Abstract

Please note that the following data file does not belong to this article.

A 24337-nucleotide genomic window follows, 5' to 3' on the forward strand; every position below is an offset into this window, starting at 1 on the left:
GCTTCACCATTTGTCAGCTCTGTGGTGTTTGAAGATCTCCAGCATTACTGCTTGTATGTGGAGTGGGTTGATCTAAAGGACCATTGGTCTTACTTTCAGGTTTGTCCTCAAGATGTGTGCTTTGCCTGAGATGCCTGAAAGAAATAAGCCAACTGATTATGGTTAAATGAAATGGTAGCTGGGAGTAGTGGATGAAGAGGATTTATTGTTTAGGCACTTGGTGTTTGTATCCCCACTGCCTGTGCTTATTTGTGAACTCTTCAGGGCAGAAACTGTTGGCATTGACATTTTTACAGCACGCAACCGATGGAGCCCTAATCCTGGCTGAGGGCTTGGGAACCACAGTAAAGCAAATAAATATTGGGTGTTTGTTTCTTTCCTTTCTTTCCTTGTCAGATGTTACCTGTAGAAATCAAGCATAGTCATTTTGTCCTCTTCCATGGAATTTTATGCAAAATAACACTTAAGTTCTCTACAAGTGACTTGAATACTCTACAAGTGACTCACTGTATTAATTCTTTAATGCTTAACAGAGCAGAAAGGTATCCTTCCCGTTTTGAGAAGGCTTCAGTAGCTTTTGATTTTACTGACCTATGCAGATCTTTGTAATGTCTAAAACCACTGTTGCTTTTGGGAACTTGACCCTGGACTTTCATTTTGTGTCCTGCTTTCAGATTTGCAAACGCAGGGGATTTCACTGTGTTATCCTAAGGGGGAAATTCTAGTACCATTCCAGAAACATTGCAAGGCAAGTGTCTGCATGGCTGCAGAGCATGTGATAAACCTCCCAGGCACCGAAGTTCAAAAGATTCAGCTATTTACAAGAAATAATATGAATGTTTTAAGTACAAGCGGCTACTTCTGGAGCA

Hot stamping of ultra-high strength automotive parts requires accurate knowledge of the heat transfer coefficient (HTC) between the blank and tool, since this parameter governs the quenching rate, which, in turn, determines the strength and hardness of the formed part. Inverse heat conduction analysis of subsurface temperature measurements within the die, coupled with temperature measurements made on the blank, appears to be an effective way to infer the HTC, but the ill-posed aspect of this inverse problem sensitizes the HTC to small experimental artifacts. This paper examines how thermocouple installation in the blank and the die can bias the inferred HTC, and suggests techniques that may be used to obtain a reliable HTC estimate.

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